Ayrton Energy is making waves in the world of energy innovation, with groundbreaking technology that enables hydrogen to be stored within an organic liquid.
This unique storage approach has the potential to change the way we generate and store energy, with implications for everything from powering homes and businesses to reducing reliance on fossil fuels.
The Calgary company’s proprietary technology has advantages over traditional hydrogen storage methods, according to a statement from the firm.
By storing hydrogen within an organic liquid, it can be transported and handled like gasoline, making it more practical and cost-effective than other storage methods.
Additionally, this approach makes hydrogen a more viable replacement for diesel generators and lithium-ion batteries, further reducing grid pressure.
Ayrton’s CEO, Natasha Kostenuk, is set to pitch the company’s technology at the Innovation Theatre during the upcoming Canadian Hydrogen Conference on April 26.
This event is slated to bring together industry leaders, policymakers, and innovators to explore the future of hydrogen and its role in the transition towards sustainable energy.
Kostenuk is an engineer with 20 years of experience in the energy service industry.
Last month Ayrton Energy joined Plug and Play Alberta, a program designed to bring global innovation to the province and provide guidance and support to businesses seeking to expand.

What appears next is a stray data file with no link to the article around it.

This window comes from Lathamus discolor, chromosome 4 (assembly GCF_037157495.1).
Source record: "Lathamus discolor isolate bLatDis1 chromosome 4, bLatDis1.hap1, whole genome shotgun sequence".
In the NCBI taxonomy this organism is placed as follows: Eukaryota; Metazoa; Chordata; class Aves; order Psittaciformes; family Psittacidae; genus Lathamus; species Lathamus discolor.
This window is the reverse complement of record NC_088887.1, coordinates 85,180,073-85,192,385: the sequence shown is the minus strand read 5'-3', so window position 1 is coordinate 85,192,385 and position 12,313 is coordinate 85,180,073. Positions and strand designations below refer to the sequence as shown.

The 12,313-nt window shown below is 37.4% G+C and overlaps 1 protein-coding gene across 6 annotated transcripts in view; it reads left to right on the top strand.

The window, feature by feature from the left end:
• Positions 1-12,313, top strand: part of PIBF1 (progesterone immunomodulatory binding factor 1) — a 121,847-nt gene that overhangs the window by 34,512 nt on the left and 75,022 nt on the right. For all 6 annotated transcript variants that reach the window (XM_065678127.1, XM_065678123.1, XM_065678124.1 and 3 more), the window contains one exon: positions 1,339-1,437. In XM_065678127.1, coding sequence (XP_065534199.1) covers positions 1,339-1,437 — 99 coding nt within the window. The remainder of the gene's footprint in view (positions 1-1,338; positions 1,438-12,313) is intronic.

This program will culminate in the Plug and Play Alberta Expo in Calgary at the end of May, where Ayrton will have the opportunity to showcase its technology to a wider audience.
Last year, Ayrton moved into a new laboratory space located within the University of Calgary, enabling the company to continue its research and development efforts.
With an innovative approach to hydrogen storage and energy generation, Ayrton Energy is poised to play a significant role in the transition toward sustainable energy in Alberta and beyond.
Ayrton Energy was founded in Calgary in 2021 by Kostenuk and Brandy Kinkead, an expert in nanomaterials, including fuel cell technologies.